In one exemplary embodiment, given a user's input through the browser-based graphical user interface 200, a request is first routed to the client side coordinator 140. Depending on the type of user interaction, the coordinator 140 triggers one of two exemplary client-server communication paths in the context-based retrieval system 100: an action loop 170 or an event loop 180, as shown in FIG. 1. The exemplary action loop 170 is the primary client-server communication path in the exemplary context-based retrieval system 100. When an action reaches the server side platform 110, the exemplary action loop 170 involves the action tracker 120, query manager 125 and related notes recommender 135 within the server side platform 110.

Generally, the query manager 125 is responsible for interpreting and executing user queries for information (e.g., by translating to and executing SQL queries to databases). Once query results are obtained, the context-based retrieval system 100 then optionally selects the proper visualization to encode the retrieved data. Depending on the quality of the data, it may also decide to transform the data (e.g., normalization) for better visualization. Visualizations can be based, for example, on the teachings of U.S. patent application Ser. No. 12/194,657, entitled “Methods and Apparatus for Visual Recommendation Based on User Behavior,” incorporated by reference herein.

Once a visual response is created, it is then sent back to the client-side coordinator 140 to eventually update the visual canvas 200. The action tracker 120 observes and logs user actions 190 and the corresponding response 195 of the system 100. As discussed further below, the action tracker 120 records each incoming action 190 and parameters of key responses 195, such as action type, parameters, time of execution and position in sequence of performed actions. The action tracker 120 attempts to dynamically infer a user's higher-level semantic constructs (e.g., action patterns) from the recorded user actions to capture a user's insight provenance and assist in visualization recommendation. The action tracker 120 may be based, for example, on the teachings of U.S. patent application Ser. No. 12/198,964, entitled “Methods and Apparatus for Obtaining Visual Insight Provenance of a User,” incorporated by reference herein.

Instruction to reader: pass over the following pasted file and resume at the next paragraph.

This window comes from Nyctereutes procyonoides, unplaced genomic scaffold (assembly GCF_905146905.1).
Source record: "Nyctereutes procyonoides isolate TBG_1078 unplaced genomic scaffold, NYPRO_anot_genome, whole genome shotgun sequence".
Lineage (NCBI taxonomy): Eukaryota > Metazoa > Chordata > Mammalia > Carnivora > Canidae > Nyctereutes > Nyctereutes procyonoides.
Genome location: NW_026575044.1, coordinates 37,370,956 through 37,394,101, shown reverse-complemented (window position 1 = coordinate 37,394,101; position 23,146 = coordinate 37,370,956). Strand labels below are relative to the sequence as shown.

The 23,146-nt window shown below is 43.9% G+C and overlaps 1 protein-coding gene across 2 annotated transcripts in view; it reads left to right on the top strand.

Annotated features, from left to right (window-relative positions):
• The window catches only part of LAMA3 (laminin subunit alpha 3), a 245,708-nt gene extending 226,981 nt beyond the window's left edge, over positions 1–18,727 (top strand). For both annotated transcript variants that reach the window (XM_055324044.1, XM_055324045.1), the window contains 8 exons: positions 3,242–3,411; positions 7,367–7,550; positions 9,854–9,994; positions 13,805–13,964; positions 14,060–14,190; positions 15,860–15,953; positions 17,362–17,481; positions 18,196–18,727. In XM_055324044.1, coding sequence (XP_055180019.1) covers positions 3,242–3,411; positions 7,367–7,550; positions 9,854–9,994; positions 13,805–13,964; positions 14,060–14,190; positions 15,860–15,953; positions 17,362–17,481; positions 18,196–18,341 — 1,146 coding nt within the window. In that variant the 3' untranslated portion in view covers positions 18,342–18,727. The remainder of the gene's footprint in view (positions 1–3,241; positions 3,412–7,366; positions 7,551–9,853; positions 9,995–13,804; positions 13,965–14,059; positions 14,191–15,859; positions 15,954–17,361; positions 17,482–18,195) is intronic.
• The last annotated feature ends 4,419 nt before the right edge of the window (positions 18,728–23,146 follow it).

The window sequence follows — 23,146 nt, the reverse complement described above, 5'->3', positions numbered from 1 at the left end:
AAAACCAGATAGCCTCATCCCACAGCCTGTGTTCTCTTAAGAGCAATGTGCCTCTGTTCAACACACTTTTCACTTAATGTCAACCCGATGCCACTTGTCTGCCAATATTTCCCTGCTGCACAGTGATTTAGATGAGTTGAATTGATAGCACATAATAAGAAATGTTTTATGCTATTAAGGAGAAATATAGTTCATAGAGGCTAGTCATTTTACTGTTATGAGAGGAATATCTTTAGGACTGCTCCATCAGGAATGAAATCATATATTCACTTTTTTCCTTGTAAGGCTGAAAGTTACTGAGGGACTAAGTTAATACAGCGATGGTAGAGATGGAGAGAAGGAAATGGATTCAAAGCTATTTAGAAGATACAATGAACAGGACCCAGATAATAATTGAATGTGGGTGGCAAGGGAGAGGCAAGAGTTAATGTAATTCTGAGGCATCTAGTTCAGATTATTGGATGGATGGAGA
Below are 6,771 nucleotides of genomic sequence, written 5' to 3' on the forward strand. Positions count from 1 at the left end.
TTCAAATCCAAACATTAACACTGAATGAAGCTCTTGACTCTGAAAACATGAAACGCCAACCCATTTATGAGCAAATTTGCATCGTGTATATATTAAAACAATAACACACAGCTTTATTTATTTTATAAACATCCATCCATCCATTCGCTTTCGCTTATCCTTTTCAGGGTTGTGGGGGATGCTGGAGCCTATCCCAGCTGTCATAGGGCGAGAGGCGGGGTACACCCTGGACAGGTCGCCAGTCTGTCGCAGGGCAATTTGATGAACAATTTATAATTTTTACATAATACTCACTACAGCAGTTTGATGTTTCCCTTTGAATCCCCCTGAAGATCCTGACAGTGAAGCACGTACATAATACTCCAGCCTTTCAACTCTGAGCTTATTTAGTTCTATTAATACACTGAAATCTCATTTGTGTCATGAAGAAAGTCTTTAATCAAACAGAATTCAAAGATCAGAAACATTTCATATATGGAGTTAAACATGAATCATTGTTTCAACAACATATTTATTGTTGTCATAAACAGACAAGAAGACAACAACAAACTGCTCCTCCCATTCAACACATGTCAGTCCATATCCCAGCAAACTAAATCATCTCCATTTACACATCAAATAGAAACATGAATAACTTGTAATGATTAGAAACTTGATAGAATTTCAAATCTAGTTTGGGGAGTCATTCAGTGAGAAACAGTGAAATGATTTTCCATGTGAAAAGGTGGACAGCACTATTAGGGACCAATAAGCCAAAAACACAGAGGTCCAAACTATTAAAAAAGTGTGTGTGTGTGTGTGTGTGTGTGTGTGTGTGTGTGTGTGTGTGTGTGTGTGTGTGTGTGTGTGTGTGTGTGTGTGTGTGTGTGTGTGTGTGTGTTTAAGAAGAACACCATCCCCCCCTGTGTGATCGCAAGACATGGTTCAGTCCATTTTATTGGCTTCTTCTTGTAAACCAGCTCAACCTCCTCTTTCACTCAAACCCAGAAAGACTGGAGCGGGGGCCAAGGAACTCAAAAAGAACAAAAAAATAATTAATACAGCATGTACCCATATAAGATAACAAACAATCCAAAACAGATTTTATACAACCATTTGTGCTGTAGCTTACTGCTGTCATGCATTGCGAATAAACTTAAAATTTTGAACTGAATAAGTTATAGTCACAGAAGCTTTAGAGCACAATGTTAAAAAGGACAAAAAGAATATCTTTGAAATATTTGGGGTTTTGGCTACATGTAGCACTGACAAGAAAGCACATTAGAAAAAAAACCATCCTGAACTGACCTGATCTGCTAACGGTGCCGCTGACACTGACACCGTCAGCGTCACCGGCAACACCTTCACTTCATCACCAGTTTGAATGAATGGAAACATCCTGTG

Connection Discovery

To support the connection discovery process in visual analysis, one aspect of the present invention enables users to retrieve views, notes and concepts from past analyses related to a view or note. When a user creates a view of his or her data or records a note, the context-based retrieval system 100 derives a context description for the view or note from their line of inquiry. The context descriptions are then used to retrieve the most relevant views and notes from past analyses. The context description is derived from a model of visual analytic activity called action trails. For a more detailed discussion of action trails, see U.S. patent application Ser. No. 12/367,132, entitled “Methods and Apparatus for Intelligent Exploratory Visualization and Analysis,” incorporated by reference herein.

Generally, action trails represent users' analytic activity as graphs of semantic analytic steps, or actions. Actions can be classified into broad categories: exploration actions, insight actions, and meta-actions. An exploration action alters the visualization specifications in a visual analytics system and creates a new view. Insight actions record or organize notes and views, while meta-actions (e.g., revisit, undo, redo) allow users to review and structure their lines of inquiry.

Action trails contain valuable information about the concepts that are most relevant to a user's analysis and how the user's interests evolve over time. A set of concepts are extracted from the action trail to form the context description for each view or note. In an exemplary implementation, two types of concepts are extracted. Action concepts are derived from the attributes associated with exploration actions (e.g., data and view parameters). Entities are concepts extracted from a user's notes and represent items such as people, places or companies.

As discussed hereinafter, for each concept associated with a view or note, a concept weight is derived from the user's action trail to determine its degree of salience at the time the view or note was created. For a view or note focused by the user, the relevance score is computed to existing views and notes by comparing the context descriptions of existing views and notes with that of the given view or note. Using the relevance score, the related views and notes are retrieved. An overview of the related concepts is also provided. Thus, the disclosed context-based retrieval algorithm surfaces the most relevant information from the past analyses of the users based on their line of inquiry during a visual analysis.